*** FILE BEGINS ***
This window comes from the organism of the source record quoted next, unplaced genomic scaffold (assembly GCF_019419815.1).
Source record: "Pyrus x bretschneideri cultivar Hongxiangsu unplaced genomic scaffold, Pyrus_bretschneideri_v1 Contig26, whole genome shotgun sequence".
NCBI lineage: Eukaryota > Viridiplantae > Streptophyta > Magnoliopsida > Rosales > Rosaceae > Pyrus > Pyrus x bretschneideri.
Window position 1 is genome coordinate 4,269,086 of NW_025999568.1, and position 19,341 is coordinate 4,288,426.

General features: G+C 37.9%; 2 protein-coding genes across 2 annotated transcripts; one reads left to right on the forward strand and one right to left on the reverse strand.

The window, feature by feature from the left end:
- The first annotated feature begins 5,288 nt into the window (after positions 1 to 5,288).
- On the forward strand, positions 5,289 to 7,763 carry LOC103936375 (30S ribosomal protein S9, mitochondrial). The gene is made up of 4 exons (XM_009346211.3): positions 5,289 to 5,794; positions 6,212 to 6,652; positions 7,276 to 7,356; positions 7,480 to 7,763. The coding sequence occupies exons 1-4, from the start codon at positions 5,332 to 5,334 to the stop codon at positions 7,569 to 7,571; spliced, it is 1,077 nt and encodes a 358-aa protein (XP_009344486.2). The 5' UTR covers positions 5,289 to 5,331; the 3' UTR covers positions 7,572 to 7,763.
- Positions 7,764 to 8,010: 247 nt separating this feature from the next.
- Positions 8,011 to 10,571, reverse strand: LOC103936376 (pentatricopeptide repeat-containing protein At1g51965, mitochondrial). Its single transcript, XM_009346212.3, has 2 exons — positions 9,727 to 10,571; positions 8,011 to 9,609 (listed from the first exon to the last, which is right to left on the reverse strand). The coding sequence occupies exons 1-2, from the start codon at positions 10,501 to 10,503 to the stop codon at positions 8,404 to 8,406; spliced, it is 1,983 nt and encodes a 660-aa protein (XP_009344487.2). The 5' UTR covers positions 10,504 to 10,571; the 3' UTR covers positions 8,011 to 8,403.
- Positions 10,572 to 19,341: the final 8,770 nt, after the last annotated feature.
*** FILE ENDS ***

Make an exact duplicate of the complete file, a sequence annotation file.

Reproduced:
This window comes from the organism of the source record quoted next, unplaced genomic scaffold (assembly GCF_019419815.1).
Source record: "Pyrus x bretschneideri cultivar Hongxiangsu unplaced genomic scaffold, Pyrus_bretschneideri_v1 Contig26, whole genome shotgun sequence".
NCBI lineage: Eukaryota > Viridiplantae > Streptophyta > Magnoliopsida > Rosales > Rosaceae > Pyrus > Pyrus x bretschneideri.
Window position 1 is genome coordinate 4,269,086 of NW_025999568.1, and position 19,341 is coordinate 4,288,426.

General features: G+C 37.9%; 2 protein-coding genes across 2 annotated transcripts; one reads left to right on the forward strand and one right to left on the reverse strand.

The window, feature by feature from the left end:
- The first annotated feature begins 5,288 nt into the window (after positions 1 to 5,288).
- On the forward strand, positions 5,289 to 7,763 carry LOC103936375 (30S ribosomal protein S9, mitochondrial). The gene is made up of 4 exons (XM_009346211.3): positions 5,289 to 5,794; positions 6,212 to 6,652; positions 7,276 to 7,356; positions 7,480 to 7,763. The coding sequence occupies exons 1-4, from the start codon at positions 5,332 to 5,334 to the stop codon at positions 7,569 to 7,571; spliced, it is 1,077 nt and encodes a 358-aa protein (XP_009344486.2). The 5' UTR covers positions 5,289 to 5,331; the 3' UTR covers positions 7,572 to 7,763.
- Positions 7,764 to 8,010: 247 nt separating this feature from the next.
- Positions 8,011 to 10,571, reverse strand: LOC103936376 (pentatricopeptide repeat-containing protein At1g51965, mitochondrial). Its single transcript, XM_009346212.3, has 2 exons — positions 9,727 to 10,571; positions 8,011 to 9,609 (listed from the first exon to the last, which is right to left on the reverse strand). The coding sequence occupies exons 1-2, from the start codon at positions 10,501 to 10,503 to the stop codon at positions 8,404 to 8,406; spliced, it is 1,983 nt and encodes a 660-aa protein (XP_009344487.2). The 5' UTR covers positions 10,504 to 10,571; the 3' UTR covers positions 8,011 to 8,403.
- Positions 10,572 to 19,341: the final 8,770 nt, after the last annotated feature.